UNITED NATIONS (Nov. 7)
Calling the resolution “one-sided” and “unbalanced,” the United States vetoed a Security Council measure Tuesday that would have criticized Israel’s treatment of a West Bank village whose residents refused to pay taxes.
That all of the remaining 14 countries on the Security Council voted in favor of the resolution illustrated that Israel’s recent tentative steps toward negotiating with the Palestinians have so far failed to win the Jewish state any additional support in the United Nations forum.
Tuesday’s measure focused on Israel’s response to a tax strike by the village of Beit Sahur. In a tax-collection operation that took place from Sept. 20 to Oct. 31, Israeli authorities confiscated approximately $1.5 million in cash and property from the 320 residents who had not paid taxes.
During the operation, the town was cut off from most visitors, curfews were imposed and telephone lines were cut.
On the final day of October, the Israel Defense Force ended its crackdown on the town and asserted that it had accomplished its goal there.
The Arab bloc requested the Security Council meeting, in order to consider a resolution declaring that the council “strongly deplores” actions by Israel in the West Bank, including “the siege of towns, the ransacking of the homes of inhabitants” and “the confiscation of their property and valuables.”
The measure, which was debated for two days, would have called on Israel to return the seized property and also would have requested “on-site monitoring of the present situation in the Palestinian territory” by the U.N. secretary-general.
Throughout the day Monday, Security Council members sat silently as Israel was repeatedly chastised by Arab representatives, not only in regard to Beit Sahur, but for its overall policies in the administered territories and its refusal to heed previous Security Council resolutions.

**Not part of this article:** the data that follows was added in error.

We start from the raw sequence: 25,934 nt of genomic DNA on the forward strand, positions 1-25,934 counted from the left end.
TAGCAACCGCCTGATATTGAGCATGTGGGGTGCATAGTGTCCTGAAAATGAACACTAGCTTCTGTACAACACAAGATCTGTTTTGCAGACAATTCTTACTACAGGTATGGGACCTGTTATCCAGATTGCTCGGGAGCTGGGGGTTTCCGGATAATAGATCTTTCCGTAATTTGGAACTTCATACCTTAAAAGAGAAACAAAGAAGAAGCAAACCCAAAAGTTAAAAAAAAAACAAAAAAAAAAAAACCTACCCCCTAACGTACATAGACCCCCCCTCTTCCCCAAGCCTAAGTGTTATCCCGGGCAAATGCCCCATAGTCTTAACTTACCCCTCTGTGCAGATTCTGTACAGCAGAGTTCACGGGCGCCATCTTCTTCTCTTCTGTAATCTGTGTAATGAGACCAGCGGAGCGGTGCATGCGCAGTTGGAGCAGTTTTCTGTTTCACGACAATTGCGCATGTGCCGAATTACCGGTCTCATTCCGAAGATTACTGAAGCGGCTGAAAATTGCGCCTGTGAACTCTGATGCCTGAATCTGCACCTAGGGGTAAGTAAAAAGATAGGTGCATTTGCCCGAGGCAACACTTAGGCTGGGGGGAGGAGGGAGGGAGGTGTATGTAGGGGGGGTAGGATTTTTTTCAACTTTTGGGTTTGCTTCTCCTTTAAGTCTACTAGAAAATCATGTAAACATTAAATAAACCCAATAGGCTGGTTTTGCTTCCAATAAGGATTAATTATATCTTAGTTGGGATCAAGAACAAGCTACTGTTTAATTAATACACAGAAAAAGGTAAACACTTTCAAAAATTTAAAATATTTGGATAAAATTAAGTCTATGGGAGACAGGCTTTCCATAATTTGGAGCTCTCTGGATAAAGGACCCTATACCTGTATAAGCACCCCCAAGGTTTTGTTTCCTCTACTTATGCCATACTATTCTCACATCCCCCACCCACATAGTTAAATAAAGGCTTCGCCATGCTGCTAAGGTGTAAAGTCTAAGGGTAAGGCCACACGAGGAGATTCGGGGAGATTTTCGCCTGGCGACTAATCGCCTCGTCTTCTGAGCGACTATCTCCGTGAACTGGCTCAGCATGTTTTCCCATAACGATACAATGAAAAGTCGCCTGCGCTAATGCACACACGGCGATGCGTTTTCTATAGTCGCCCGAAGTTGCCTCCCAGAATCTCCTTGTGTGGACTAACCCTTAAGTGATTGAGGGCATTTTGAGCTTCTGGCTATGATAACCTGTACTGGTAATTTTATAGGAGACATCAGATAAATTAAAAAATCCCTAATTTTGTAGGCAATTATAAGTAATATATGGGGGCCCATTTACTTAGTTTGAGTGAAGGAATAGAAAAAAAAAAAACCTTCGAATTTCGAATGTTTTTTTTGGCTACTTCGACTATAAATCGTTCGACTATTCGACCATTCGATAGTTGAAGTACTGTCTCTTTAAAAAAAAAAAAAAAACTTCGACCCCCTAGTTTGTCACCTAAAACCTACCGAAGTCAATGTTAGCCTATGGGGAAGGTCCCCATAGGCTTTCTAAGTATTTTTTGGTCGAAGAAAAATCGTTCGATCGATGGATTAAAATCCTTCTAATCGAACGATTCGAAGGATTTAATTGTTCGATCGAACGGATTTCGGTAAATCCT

PLO ALLOWED TO ADDRESS COUNCIL
Zehdi Terzi, head of the Palestine Liberation Organization’s U.N. observer mission, was invited to participate in the debate, over the objections of the United States.
Terzi argued that the people of Beit Sahur had been forced to fund their own occupation and that “taxation without liberation is tyranny.”
He followed with a long list of charges of Israeli wrongdoing in the administered territories, including the unjustified killing and imprisonment of Palestinian residents.
Israeli Ambassador Johanan Bein, in his speech, countered Terzi’s charges with graphic descriptions of inter-Palestinian violence and criticized the fact that mention of Arab-on-Arab clashes in the territories had been omitted from the resolution under consideration.
While the resolution “purports to express concern about the Palestinians,” Bein said, it “ignores completely the premeditated and cold-blooded murder of 150 Palestinians at the hands of the PLO.”
Instead, he contended, the resolution “directs all its fury on entirely legal measures, such as tax collection.”
Under international law, Bein said, Israel is entitled to collect taxes in Beit Sahur, and furthermore, “the taxes levied in the territories are used solely to finance the provision of services for the Palestinian residents of Judea, Samaria and Gaza, such as health, education and welfare.”
AGAINST ‘ONE-SIDED RESOLUTIONS’
In an explanation of the U.S. veto, Ambassador Thomas Pickering said that “one-sided resolutions,” such as the Beit Sahur measure, and the debates that accompany them “exacerbate tensions and distract the parties from the critical issues that need to be addressed in the region.”
Tuesday’s measure was the third Security Council resolution in the past year condemning Israel that the United States has vetoed.
But the United States abstained from, and thereby allowed the Security Council to pass, resolutions this summer criticizing Israel for deporting Palestinians from the territories.
Recognizing this, Pickering said that the United States has “accepted passage of resolutions on these issues when they have met the tests of balance and fairness.”
Ironically, one of the sponsors of the draft resolution condemning Israel was the nation of Ethiopia, which, on the same day the debate began, restored full diplomatic ties with the Jewish state that it severed in 1967. The other sponsors were Algeria, Colombia, Malaysia, Nepal, Senegal and Yugoslavia.